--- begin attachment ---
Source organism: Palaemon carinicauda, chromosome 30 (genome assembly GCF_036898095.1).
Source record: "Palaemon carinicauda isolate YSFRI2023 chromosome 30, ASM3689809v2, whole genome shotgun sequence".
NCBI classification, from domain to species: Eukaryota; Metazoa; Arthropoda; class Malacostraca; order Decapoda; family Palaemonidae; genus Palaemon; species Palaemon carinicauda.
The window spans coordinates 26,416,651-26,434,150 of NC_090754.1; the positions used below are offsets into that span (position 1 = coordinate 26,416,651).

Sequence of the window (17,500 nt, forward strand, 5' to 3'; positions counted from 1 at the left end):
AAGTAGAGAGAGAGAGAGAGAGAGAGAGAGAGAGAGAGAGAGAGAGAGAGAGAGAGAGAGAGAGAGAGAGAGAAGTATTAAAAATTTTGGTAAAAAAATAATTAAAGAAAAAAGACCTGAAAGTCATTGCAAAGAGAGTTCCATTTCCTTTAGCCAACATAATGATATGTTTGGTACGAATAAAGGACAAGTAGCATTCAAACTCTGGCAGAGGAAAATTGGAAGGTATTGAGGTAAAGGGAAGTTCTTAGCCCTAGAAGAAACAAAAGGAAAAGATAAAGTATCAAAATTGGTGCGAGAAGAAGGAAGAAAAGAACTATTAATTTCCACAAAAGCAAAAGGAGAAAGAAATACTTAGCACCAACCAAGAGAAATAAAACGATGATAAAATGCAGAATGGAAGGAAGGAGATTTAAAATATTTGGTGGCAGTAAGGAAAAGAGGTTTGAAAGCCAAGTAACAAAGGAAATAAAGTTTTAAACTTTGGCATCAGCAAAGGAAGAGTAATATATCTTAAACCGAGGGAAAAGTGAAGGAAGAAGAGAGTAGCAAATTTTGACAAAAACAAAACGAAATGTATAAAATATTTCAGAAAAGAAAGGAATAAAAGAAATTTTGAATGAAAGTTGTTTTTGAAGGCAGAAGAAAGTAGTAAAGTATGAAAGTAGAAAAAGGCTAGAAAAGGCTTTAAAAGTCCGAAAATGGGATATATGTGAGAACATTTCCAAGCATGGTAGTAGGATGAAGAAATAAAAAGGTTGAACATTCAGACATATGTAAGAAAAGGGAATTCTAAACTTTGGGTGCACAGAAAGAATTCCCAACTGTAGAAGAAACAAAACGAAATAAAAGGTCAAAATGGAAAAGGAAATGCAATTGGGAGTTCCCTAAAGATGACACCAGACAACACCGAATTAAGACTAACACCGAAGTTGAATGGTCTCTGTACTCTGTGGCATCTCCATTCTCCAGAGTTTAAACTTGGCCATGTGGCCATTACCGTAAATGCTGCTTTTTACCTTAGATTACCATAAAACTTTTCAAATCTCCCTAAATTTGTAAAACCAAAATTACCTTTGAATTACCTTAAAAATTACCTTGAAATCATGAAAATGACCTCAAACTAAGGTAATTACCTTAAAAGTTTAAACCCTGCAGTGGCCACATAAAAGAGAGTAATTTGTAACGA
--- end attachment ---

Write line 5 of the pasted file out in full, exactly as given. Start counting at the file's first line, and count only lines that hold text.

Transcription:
Sequence of the window (17,500 nt, forward strand, 5' to 3'; positions counted from 1 at the left end):